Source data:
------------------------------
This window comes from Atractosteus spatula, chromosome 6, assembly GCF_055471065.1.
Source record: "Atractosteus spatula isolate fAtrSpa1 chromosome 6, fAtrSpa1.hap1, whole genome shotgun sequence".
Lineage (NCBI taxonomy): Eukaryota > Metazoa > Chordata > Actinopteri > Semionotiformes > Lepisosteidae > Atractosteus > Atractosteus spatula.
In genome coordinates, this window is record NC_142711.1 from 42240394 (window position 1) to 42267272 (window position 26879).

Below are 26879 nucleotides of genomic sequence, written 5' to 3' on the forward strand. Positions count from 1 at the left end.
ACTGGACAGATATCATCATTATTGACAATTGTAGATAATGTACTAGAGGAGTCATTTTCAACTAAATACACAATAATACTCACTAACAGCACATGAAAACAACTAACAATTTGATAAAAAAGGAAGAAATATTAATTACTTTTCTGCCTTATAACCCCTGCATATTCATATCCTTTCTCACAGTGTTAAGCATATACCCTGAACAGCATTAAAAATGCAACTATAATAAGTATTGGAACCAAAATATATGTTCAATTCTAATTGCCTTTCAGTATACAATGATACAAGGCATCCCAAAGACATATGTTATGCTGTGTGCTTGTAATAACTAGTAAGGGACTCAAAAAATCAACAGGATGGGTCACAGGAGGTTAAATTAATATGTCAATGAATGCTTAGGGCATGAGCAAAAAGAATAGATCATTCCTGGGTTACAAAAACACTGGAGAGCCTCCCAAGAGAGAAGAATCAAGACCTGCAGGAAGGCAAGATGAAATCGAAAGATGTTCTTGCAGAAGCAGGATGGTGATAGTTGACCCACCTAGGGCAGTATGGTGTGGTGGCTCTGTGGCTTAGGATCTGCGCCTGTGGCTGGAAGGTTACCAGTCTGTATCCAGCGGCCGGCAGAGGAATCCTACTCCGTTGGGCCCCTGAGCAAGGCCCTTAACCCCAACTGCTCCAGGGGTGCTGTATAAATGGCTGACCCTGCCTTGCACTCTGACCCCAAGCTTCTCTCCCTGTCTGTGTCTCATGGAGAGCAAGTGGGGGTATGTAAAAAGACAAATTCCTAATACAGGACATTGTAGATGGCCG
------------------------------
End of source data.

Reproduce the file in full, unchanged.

This window comes from Atractosteus spatula, chromosome 6, assembly GCF_055471065.1.
Source record: "Atractosteus spatula isolate fAtrSpa1 chromosome 6, fAtrSpa1.hap1, whole genome shotgun sequence".
Lineage (NCBI taxonomy): Eukaryota > Metazoa > Chordata > Actinopteri > Semionotiformes > Lepisosteidae > Atractosteus > Atractosteus spatula.
In genome coordinates, this window is record NC_142711.1 from 42240394 (window position 1) to 42267272 (window position 26879).

Below are 26879 nucleotides of genomic sequence, written 5' to 3' on the forward strand. Positions count from 1 at the left end.
ACTGGACAGATATCATCATTATTGACAATTGTAGATAATGTACTAGAGGAGTCATTTTCAACTAAATACACAATAATACTCACTAACAGCACATGAAAACAACTAACAATTTGATAAAAAAGGAAGAAATATTAATTACTTTTCTGCCTTATAACCCCTGCATATTCATATCCTTTCTCACAGTGTTAAGCATATACCCTGAACAGCATTAAAAATGCAACTATAATAAGTATTGGAACCAAAATATATGTTCAATTCTAATTGCCTTTCAGTATACAATGATACAAGGCATCCCAAAGACATATGTTATGCTGTGTGCTTGTAATAACTAGTAAGGGACTCAAAAAATCAACAGGATGGGTCACAGGAGGTTAAATTAATATGTCAATGAATGCTTAGGGCATGAGCAAAAAGAATAGATCATTCCTGGGTTACAAAAACACTGGAGAGCCTCCCAAGAGAGAAGAATCAAGACCTGCAGGAAGGCAAGATGAAATCGAAAGATGTTCTTGCAGAAGCAGGATGGTGATAGTTGACCCACCTAGGGCAGTATGGTGTGGTGGCTCTGTGGCTTAGGATCTGCGCCTGTGGCTGGAAGGTTACCAGTCTGTATCCAGCGGCCGGCAGAGGAATCCTACTCCGTTGGGCCCCTGAGCAAGGCCCTTAACCCCAACTGCTCCAGGGGTGCTGTATAAATGGCTGACCCTGCCTTGCACTCTGACCCCAAGCTTCTCTCCCTGTCTGTGTCTCATGGAGAGCAAGTGGGGGTATGTAAAAAGACAAATTCCTAATACAGGACATTGTAGATGGCCG